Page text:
In 2014, Microsoft has a lot to be happy about
- It still has around 90% - a billion users – of the PC market, which is slowly declining in favour of mobile devices, especially tablets.
- Its Windows 8.x tablets, hybrids and Ultrabooks may be cannibalising its desktop sales but users are generally staying with Windows – especially business users.
- Its smartphone market is growing at rapid rate and it seems to be content to play for the long haul.
- It is one of only two horses in the games console race - its Xbox against Sony’s PlayStation.
- It is now the only company to offer developers the opportunity to write their apps to run across the whole ecosystem. Yes, it now has an ecosystem!
Not to speak ill of its past CEO Steve Ballmer – because many of these changes were initiated under his rule, but the new Microsoft - the new caring, sharing, gentler, Microsoft – could not have happened without a significant shake up at the top.
While these names may not mean a lot to ITWire readers, they are amongst some of the best thinkers and doers in the IT world and at Microsoft. Result - the new Microsoft is a leaner, more holistic company better able to regain the crown.
In a few short weeks new Chief Executive Office Satya Nadella has completely changed the company. The company has released Office for iPad, Windows is now free to smartphone tablet makers for devices with 9” screens or less, and there is a new version of Windows Phone that can compete with Android on price and features. And now he has announced new department heads.
Nadella is considerably different to Ballmer. He is considered, realistic, incredibly business savvy, and seems to have little of the Ballmer/Gates/Microsoft baggage despite his past with the company. Nadella says Microsoft is no longer the dominant force - it needs to act like a hungry start up again – and it is.
The appointment of Scott Guthrie as head of the cloud and enterprise group is a smart move. It’s a US$20 billion division that Nadella directed before he got the top job. Guthrie has been with Microsoft since 1997 and is somewhat of a nerd – in a good way. He knows that the tech needs to support the promises.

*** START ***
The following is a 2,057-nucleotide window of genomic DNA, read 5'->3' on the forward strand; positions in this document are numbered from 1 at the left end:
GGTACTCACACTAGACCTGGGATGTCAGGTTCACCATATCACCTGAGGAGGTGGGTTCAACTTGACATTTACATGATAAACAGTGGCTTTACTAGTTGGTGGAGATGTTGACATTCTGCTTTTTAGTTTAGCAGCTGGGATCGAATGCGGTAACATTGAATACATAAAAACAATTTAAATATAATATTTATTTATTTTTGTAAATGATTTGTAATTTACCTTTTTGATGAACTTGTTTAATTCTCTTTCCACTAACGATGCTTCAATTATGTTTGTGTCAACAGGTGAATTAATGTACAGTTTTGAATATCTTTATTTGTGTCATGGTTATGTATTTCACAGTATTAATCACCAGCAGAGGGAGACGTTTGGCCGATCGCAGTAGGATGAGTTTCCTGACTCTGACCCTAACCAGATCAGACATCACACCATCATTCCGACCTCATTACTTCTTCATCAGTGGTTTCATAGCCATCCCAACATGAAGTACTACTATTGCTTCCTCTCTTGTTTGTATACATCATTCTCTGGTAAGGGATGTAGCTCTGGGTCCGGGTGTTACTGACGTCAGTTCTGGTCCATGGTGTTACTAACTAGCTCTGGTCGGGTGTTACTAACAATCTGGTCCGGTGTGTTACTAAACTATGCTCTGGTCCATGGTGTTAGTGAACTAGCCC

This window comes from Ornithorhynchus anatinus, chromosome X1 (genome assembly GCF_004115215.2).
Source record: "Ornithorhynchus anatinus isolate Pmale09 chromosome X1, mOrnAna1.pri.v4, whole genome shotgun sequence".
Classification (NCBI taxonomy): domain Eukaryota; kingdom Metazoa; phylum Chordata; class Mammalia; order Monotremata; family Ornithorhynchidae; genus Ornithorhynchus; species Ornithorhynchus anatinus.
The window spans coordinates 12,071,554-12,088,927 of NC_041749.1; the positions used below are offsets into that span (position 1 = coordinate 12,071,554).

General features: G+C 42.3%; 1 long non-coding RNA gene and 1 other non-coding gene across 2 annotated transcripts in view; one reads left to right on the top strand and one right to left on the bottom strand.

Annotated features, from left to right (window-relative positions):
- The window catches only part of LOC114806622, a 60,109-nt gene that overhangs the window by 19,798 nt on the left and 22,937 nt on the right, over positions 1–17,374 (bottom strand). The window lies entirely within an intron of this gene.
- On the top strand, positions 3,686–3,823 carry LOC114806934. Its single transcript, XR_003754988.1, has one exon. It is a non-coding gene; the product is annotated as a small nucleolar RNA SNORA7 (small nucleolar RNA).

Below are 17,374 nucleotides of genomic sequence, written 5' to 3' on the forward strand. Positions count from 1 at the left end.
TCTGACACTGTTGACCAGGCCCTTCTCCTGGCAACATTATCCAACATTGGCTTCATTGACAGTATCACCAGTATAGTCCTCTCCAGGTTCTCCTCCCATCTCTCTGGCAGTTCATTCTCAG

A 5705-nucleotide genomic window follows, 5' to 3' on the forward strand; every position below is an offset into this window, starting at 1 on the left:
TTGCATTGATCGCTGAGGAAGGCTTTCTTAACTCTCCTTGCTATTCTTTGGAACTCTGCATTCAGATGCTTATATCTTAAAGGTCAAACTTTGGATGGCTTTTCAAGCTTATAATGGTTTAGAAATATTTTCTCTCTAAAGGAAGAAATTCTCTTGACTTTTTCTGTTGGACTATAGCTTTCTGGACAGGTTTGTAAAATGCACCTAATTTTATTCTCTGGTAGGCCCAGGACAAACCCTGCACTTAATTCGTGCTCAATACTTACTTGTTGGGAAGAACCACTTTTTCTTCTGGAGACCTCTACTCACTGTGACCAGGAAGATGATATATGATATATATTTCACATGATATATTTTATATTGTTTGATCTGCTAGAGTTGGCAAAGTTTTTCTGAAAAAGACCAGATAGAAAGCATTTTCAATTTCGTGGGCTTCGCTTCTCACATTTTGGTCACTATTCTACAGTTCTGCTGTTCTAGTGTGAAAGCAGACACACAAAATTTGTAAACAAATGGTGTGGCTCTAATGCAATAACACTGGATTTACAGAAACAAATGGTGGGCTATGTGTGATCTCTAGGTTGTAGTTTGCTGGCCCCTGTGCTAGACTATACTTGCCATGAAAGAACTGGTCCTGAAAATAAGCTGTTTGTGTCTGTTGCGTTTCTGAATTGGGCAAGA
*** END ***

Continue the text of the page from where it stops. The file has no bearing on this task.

Stephen Elop joins Microsoft as head of its Devices Group. Elop is returning to Microsoft as part of the company's acquisition of Nokia's mobile business. Not all admire Elop for his ‘burning platform’ decision to adopt Windows Phone (over Android) for its premium Lumia handsets. In hindsight the gamble paid off – both in increasing its market share against strong odds, and in returning Nokia shareholders a profit on the Microsoft merger. Elop knows the smartphone game better than most and with Microsoft’s resources may just produce the innovation needed to regain second spot.
Phil Spencer was put in charge of combining the Xbox and Xbox Live development teams with the Microsoft Studios team. Officially he heads Microsoft Studios and oversees creative teams around the world developing games, entertainment and premium content experiences for Microsoft’s family of devices including Xbox One, Xbox 360, Kinect, Surface, Windows PC and mobile phones.
He is a 25-year Microsoft veteran, who has served as the chief of Microsoft Studios. Spencer is not afraid to admit Microsoft’s past mistakes, “The Company made some poor choices over the past 12 months.”
Xbox will renew its ‘gaming first ‘approach and he admitted that furore surrounding its ‘always on’ connectivity requirements, which were removed before release, the focus on live TV and controlling the living room, and Kinect-enabled commands, simply didn’t resonate as the company had hoped. Spencer’s background and his passion for gaming will ensure a new Xbox direction.
Nadella's memo follows.